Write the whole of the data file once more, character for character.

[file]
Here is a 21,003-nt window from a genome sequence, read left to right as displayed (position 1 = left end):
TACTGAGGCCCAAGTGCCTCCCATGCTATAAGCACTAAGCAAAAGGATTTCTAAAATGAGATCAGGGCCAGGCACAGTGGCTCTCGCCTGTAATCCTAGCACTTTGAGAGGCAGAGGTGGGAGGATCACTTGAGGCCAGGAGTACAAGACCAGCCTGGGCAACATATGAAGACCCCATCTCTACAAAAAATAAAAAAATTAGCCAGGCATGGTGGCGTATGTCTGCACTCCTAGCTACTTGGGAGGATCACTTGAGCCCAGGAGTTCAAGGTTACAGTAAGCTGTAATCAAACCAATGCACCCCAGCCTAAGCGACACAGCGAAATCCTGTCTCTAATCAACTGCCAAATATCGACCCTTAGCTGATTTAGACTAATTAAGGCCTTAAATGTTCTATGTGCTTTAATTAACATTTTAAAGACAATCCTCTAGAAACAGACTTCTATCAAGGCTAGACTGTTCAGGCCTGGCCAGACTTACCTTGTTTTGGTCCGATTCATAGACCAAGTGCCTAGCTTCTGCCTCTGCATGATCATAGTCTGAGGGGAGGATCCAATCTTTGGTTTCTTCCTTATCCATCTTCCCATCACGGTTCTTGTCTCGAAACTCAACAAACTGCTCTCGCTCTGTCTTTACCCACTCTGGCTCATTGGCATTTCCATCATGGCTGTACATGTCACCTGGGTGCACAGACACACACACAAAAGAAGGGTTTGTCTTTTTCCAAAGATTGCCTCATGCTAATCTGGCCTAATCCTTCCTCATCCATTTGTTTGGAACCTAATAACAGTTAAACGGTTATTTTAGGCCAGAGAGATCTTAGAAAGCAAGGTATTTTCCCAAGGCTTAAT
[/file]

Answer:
Here is a 21,003-nt window from a genome sequence, read left to right as displayed (position 1 = left end):
TACTGAGGCCCAAGTGCCTCCCATGCTATAAGCACTAAGCAAAAGGATTTCTAAAATGAGATCAGGGCCAGGCACAGTGGCTCTCGCCTGTAATCCTAGCACTTTGAGAGGCAGAGGTGGGAGGATCACTTGAGGCCAGGAGTACAAGACCAGCCTGGGCAACATATGAAGACCCCATCTCTACAAAAAATAAAAAAATTAGCCAGGCATGGTGGCGTATGTCTGCACTCCTAGCTACTTGGGAGGATCACTTGAGCCCAGGAGTTCAAGGTTACAGTAAGCTGTAATCAAACCAATGCACCCCAGCCTAAGCGACACAGCGAAATCCTGTCTCTAATCAACTGCCAAATATCGACCCTTAGCTGATTTAGACTAATTAAGGCCTTAAATGTTCTATGTGCTTTAATTAACATTTTAAAGACAATCCTCTAGAAACAGACTTCTATCAAGGCTAGACTGTTCAGGCCTGGCCAGACTTACCTTGTTTTGGTCCGATTCATAGACCAAGTGCCTAGCTTCTGCCTCTGCATGATCATAGTCTGAGGGGAGGATCCAATCTTTGGTTTCTTCCTTATCCATCTTCCCATCACGGTTCTTGTCTCGAAACTCAACAAACTGCTCTCGCTCTGTCTTTACCCACTCTGGCTCATTGGCATTTCCATCATGGCTGTACATGTCACCTGGGTGCACAGACACACACACAAAAGAAGGGTTTGTCTTTTTCCAAAGATTGCCTCATGCTAATCTGGCCTAATCCTTCCTCATCCATTTGTTTGGAACCTAATAACAGTTAAACGGTTATTTTAGGCCAGAGAGATCTTAGAAAGCAAGGTATTTTCCCAAGGCTTAAT